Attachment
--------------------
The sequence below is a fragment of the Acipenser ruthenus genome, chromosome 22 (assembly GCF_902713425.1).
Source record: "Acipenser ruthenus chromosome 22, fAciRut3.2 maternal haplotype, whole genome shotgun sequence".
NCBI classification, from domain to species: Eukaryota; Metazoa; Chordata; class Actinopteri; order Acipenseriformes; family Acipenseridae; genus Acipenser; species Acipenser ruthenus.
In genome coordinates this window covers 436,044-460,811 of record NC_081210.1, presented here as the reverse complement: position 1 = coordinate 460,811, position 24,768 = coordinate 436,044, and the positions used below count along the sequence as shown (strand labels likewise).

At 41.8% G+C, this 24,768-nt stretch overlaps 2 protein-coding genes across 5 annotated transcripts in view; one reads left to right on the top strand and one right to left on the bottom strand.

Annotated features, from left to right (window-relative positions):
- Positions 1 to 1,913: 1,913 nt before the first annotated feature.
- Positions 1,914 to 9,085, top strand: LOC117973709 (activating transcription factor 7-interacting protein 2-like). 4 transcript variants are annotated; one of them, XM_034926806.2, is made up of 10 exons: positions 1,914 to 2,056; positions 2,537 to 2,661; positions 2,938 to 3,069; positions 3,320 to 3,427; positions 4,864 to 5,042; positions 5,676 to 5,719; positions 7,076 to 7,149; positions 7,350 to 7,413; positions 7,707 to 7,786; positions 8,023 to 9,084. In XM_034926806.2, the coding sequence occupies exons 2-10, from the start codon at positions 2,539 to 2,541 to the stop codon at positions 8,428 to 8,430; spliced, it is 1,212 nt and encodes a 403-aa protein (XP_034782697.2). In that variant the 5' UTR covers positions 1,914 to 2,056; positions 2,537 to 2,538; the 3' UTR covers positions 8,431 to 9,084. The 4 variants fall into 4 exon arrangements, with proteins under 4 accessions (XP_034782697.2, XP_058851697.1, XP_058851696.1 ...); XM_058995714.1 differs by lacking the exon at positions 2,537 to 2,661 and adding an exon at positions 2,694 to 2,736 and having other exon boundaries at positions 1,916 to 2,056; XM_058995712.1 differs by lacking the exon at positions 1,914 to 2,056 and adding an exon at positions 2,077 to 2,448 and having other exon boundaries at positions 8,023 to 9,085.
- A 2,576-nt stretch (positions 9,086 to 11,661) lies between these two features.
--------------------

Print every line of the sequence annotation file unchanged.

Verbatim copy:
The sequence below is a fragment of the Acipenser ruthenus genome, chromosome 22 (assembly GCF_902713425.1).
Source record: "Acipenser ruthenus chromosome 22, fAciRut3.2 maternal haplotype, whole genome shotgun sequence".
NCBI classification, from domain to species: Eukaryota; Metazoa; Chordata; class Actinopteri; order Acipenseriformes; family Acipenseridae; genus Acipenser; species Acipenser ruthenus.
In genome coordinates this window covers 436,044-460,811 of record NC_081210.1, presented here as the reverse complement: position 1 = coordinate 460,811, position 24,768 = coordinate 436,044, and the positions used below count along the sequence as shown (strand labels likewise).

At 41.8% G+C, this 24,768-nt stretch overlaps 2 protein-coding genes across 5 annotated transcripts in view; one reads left to right on the top strand and one right to left on the bottom strand.

Annotated features, from left to right (window-relative positions):
- Positions 1 to 1,913: 1,913 nt before the first annotated feature.
- Positions 1,914 to 9,085, top strand: LOC117973709 (activating transcription factor 7-interacting protein 2-like). 4 transcript variants are annotated; one of them, XM_034926806.2, is made up of 10 exons: positions 1,914 to 2,056; positions 2,537 to 2,661; positions 2,938 to 3,069; positions 3,320 to 3,427; positions 4,864 to 5,042; positions 5,676 to 5,719; positions 7,076 to 7,149; positions 7,350 to 7,413; positions 7,707 to 7,786; positions 8,023 to 9,084. In XM_034926806.2, the coding sequence occupies exons 2-10, from the start codon at positions 2,539 to 2,541 to the stop codon at positions 8,428 to 8,430; spliced, it is 1,212 nt and encodes a 403-aa protein (XP_034782697.2). In that variant the 5' UTR covers positions 1,914 to 2,056; positions 2,537 to 2,538; the 3' UTR covers positions 8,431 to 9,084. The 4 variants fall into 4 exon arrangements, with proteins under 4 accessions (XP_034782697.2, XP_058851697.1, XP_058851696.1 ...); XM_058995714.1 differs by lacking the exon at positions 2,537 to 2,661 and adding an exon at positions 2,694 to 2,736 and having other exon boundaries at positions 1,916 to 2,056; XM_058995712.1 differs by lacking the exon at positions 1,914 to 2,056 and adding an exon at positions 2,077 to 2,448 and having other exon boundaries at positions 8,023 to 9,085.
- A 2,576-nt stretch (positions 9,086 to 11,661) lies between these two features.